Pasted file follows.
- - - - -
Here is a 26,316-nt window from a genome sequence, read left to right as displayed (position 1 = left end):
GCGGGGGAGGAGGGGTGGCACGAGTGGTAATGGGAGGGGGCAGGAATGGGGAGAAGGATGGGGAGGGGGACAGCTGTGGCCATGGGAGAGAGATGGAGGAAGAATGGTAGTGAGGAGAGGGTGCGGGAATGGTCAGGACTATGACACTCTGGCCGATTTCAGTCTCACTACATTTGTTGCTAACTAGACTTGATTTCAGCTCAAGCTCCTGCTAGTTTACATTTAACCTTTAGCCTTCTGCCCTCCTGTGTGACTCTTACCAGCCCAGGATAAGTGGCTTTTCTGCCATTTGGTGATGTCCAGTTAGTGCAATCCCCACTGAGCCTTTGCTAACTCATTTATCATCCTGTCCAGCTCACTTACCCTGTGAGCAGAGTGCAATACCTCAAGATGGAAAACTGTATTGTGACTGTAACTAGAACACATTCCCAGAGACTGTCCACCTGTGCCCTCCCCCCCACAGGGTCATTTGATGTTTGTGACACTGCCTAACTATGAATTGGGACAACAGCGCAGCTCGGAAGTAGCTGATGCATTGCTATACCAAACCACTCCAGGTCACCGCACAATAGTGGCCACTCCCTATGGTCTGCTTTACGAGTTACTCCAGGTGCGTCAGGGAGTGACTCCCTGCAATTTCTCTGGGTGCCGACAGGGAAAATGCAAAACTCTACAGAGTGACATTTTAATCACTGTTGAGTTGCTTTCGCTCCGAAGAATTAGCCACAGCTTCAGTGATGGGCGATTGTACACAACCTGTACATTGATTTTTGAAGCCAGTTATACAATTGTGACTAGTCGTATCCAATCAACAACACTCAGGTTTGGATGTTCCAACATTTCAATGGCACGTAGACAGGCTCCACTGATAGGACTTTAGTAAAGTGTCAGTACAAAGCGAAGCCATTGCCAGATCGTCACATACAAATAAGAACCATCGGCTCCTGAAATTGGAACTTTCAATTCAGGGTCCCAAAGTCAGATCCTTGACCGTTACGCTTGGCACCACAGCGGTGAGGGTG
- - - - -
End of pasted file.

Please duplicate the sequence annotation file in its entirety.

Here is a 26,316-nt window from a genome sequence, read left to right as displayed (position 1 = left end):
GCGGGGGAGGAGGGGTGGCACGAGTGGTAATGGGAGGGGGCAGGAATGGGGAGAAGGATGGGGAGGGGGACAGCTGTGGCCATGGGAGAGAGATGGAGGAAGAATGGTAGTGAGGAGAGGGTGCGGGAATGGTCAGGACTATGACACTCTGGCCGATTTCAGTCTCACTACATTTGTTGCTAACTAGACTTGATTTCAGCTCAAGCTCCTGCTAGTTTACATTTAACCTTTAGCCTTCTGCCCTCCTGTGTGACTCTTACCAGCCCAGGATAAGTGGCTTTTCTGCCATTTGGTGATGTCCAGTTAGTGCAATCCCCACTGAGCCTTTGCTAACTCATTTATCATCCTGTCCAGCTCACTTACCCTGTGAGCAGAGTGCAATACCTCAAGATGGAAAACTGTATTGTGACTGTAACTAGAACACATTCCCAGAGACTGTCCACCTGTGCCCTCCCCCCCACAGGGTCATTTGATGTTTGTGACACTGCCTAACTATGAATTGGGACAACAGCGCAGCTCGGAAGTAGCTGATGCATTGCTATACCAAACCACTCCAGGTCACCGCACAATAGTGGCCACTCCCTATGGTCTGCTTTACGAGTTACTCCAGGTGCGTCAGGGAGTGACTCCCTGCAATTTCTCTGGGTGCCGACAGGGAAAATGCAAAACTCTACAGAGTGACATTTTAATCACTGTTGAGTTGCTTTCGCTCCGAAGAATTAGCCACAGCTTCAGTGATGGGCGATTGTACACAACCTGTACATTGATTTTTGAAGCCAGTTATACAATTGTGACTAGTCGTATCCAATCAACAACACTCAGGTTTGGATGTTCCAACATTTCAATGGCACGTAGACAGGCTCCACTGATAGGACTTTAGTAAAGTGTCAGTACAAAGCGAAGCCATTGCCAGATCGTCACATACAAATAAGAACCATCGGCTCCTGAAATTGGAACTTTCAATTCAGGGTCCCAAAGTCAGATCCTTGACCGTTACGCTTGGCACCACAGCGGTGAGGGTG